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Grief Is a Real Heartbreaker, Study Finds

By Steven Reinberg
HealthDay Reporter

MONDAY, Jan. 9 (HealthDay News) -- There really is such a thing as heartbreaking grief, suggests new research that finds losing a loved one can increase the risk of heart attack.

Within a day of a significant other's death, heart attack risk was 21 times higher than normal, said researchers who looked at data on nearly 2,000 heart attack patients. And within the first week after death, the heart attack risk for the bereaved was still six times greater than usual.

"Extreme grief can trigger heart attacks," said lead researcher Dr. Murray Mittleman, director of the Cardiovascular Epidemiology Research Unit at Beth Israel Deaconess Medical Center and Harvard Medical School in Boston.

"For at least a month the risk remains elevated and likely stays up even longer," he added.

The stress and anxiety of losing someone close can trigger heart-damaging biological processes, Mittleman explained.

"All of this can cause a physiologic response with an increase in heart rate and blood pressure, and also can cause changes that makes blood a little bit more sticky," he said. "This can increase the risk of having a heart attack."

After a death, it is important for immediate family members and friends to be aware of this connection and watch for signs of distress, Mittleman suggested.

"When an individual is grief-stricken, they often ignore their own needs and may not be as compliant with medication, may not take care of themselves as well," he said.

If the bereaved individual develops unusual physical symptoms, "don't assume it's just stress and anxiety; it may be a heart attack and should be taken very seriously," Mittleman warned. These symptoms include chest or stomach pain, shortness of breath, nausea, lightheadedness or a sudden, cold sweat.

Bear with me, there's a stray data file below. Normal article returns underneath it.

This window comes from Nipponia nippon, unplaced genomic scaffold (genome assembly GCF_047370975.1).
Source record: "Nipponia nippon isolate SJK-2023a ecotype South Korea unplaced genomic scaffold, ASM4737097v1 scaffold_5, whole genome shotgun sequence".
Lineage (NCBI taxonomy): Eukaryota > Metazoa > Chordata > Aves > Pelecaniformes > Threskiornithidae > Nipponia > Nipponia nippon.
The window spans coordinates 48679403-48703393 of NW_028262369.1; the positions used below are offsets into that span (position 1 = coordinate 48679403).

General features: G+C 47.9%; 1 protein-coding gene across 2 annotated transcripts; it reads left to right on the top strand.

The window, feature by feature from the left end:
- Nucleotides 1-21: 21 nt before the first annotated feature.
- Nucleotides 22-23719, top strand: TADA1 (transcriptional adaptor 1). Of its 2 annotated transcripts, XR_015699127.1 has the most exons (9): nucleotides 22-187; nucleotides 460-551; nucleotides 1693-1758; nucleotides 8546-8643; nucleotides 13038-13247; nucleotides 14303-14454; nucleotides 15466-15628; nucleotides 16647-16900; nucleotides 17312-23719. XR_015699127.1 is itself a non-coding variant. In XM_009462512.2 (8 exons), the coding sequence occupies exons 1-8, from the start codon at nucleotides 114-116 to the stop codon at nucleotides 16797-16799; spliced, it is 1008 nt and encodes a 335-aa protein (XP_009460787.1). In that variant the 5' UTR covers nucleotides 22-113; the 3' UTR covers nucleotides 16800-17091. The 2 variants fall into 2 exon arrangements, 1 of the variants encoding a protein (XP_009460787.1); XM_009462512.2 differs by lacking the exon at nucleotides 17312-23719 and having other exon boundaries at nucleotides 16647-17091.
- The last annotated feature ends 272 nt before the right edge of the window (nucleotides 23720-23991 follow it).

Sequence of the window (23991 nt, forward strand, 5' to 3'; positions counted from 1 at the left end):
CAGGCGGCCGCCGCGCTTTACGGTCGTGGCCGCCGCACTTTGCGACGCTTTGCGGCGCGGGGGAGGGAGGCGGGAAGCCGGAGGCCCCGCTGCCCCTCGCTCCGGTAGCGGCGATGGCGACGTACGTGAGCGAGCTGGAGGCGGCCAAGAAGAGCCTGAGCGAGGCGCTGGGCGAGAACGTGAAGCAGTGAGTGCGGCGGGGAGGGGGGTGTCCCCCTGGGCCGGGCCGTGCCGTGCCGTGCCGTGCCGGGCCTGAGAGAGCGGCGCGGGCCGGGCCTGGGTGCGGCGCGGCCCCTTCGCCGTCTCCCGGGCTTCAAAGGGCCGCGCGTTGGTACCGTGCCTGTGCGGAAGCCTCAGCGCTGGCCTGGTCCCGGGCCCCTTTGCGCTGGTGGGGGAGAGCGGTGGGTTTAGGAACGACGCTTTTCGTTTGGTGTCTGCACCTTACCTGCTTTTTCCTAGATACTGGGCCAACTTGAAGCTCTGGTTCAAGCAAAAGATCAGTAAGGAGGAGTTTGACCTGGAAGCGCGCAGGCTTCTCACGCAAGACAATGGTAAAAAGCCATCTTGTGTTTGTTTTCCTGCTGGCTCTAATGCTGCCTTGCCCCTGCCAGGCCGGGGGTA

The report was published in the Jan. 9 online edition of Circulation.

Mittleman's team collected data on heart attack survivors who took part in a multi-center study between 1989 and 1994.

Shortly after having a heart attack, the patients were asked about the circumstances of their heart attack and if they had lost a loved one in the past year.

Based on the patients' responses, the investigators found the risk for having a heart attack rose to 21 times higher than normal within a day after the death, fell to six times higher than normal through the first week and continued dropping over the first month.

The researchers said the absolute risk of having a heart attack during the first week after a loved one's death ranged from 1 in 320 for those already at high risk for a heart attack to 1 in almost 1,400 for those whose risk was low.

Neither age nor gender affected the risk, Mittleman noted.

Earlier research found that grieving widows and widowers have a higher risk of dying in the months after a spouse's death, with heart disease and stroke accounting for as many as 53 percent of those deaths among the bereaved.

Commenting on the report, Dr. Gregg Fonarow, a professor of cardiology at the University of California, Los Angeles, said other studies have shown that acute bereavement is linked with a heightened incidence of cardiovascular events.

"The mechanisms accounting for this increased cardiovascular risk have not been fully determined and are likely multifactorial," he said.

"Recent studies suggest that a surge in inflammatory and prothrombotic [clotting] factors following the death of a loved one may help explain the elevated cardiovascular risk present at this time of acute psychological stress," Fonarow said.

More information

For more information on heart attacks, visit the American Heart Association.

SOURCES: Murray A. Mittleman, M.D., Dr.P.H., director, Cardiovascular Epidemiology Research Unit, Beth Israel Deaconess Medical Center, Harvard Medical School, Boston; Gregg C. Fonarow, M.D., professor, cardiology, University of California, Los Angeles; Jan. 9, 2012, Circulation, online

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